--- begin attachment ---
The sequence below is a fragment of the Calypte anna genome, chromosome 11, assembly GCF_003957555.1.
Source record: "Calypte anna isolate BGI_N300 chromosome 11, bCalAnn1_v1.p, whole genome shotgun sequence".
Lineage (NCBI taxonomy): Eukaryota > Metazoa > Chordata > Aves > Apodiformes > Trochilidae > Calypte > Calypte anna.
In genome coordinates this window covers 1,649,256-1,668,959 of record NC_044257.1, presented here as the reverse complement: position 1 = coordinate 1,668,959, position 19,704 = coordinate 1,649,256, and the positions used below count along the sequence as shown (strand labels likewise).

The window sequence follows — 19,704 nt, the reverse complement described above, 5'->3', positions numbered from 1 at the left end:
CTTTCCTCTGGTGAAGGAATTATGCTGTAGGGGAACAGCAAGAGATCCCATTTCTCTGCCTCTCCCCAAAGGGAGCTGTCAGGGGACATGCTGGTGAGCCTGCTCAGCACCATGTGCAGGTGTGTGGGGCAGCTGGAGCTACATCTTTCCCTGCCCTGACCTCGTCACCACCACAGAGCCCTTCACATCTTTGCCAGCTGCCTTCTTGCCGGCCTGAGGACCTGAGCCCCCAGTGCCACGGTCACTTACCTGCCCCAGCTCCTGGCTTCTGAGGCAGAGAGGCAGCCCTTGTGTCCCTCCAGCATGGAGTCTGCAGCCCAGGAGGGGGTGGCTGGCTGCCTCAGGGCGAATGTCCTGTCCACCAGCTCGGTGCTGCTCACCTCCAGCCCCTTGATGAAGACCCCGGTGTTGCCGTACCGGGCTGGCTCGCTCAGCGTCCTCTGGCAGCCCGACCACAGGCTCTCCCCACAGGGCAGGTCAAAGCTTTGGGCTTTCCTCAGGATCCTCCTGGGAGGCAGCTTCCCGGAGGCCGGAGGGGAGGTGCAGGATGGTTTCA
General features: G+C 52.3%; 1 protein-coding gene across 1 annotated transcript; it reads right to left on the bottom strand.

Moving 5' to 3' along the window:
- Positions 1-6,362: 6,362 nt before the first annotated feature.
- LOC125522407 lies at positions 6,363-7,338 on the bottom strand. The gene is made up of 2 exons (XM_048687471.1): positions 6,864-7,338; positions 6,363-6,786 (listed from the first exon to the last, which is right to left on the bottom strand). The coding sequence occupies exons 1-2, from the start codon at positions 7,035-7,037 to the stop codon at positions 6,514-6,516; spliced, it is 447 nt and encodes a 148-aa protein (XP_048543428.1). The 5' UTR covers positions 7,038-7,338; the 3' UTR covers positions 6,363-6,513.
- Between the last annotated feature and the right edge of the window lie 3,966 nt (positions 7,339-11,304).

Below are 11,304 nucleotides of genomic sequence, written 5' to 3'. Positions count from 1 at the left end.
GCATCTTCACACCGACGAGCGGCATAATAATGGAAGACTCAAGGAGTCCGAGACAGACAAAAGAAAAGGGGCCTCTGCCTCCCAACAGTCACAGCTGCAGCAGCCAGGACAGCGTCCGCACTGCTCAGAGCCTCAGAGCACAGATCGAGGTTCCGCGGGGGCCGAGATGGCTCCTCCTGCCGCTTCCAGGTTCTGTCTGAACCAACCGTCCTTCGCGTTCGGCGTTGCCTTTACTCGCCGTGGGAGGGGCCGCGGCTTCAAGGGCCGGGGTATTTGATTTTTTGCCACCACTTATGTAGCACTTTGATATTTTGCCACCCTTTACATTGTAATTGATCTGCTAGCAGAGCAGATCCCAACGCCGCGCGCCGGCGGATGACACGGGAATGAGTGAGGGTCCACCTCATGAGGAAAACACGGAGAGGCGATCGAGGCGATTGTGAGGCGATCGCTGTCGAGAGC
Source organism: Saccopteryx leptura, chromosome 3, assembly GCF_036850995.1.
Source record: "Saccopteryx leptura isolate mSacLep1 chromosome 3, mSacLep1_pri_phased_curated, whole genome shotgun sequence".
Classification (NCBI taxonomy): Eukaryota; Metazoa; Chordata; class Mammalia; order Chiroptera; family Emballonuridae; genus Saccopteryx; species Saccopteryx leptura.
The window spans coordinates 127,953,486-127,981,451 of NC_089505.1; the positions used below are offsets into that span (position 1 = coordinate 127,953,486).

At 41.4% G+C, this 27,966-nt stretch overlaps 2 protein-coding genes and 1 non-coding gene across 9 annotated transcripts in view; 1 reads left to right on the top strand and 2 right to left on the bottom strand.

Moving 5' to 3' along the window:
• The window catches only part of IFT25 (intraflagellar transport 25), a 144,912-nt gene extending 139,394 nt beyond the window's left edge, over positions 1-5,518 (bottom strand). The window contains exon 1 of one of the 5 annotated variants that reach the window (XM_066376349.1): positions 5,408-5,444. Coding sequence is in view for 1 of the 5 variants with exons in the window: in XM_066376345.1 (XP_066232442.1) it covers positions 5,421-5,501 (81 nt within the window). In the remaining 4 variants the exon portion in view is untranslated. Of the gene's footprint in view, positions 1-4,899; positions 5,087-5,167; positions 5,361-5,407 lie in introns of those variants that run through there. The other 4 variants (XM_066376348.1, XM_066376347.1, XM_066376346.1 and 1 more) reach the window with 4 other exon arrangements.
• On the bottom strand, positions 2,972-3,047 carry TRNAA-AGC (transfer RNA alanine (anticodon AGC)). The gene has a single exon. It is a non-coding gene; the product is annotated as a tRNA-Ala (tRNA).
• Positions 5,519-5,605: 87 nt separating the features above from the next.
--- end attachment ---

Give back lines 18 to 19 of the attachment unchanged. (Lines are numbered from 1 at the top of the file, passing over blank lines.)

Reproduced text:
At 41.4% G+C, this 27,966-nt stretch overlaps 2 protein-coding genes and 1 non-coding gene across 9 annotated transcripts in view; 1 reads left to right on the top strand and 2 right to left on the bottom strand.

Moving 5' to 3' along the window: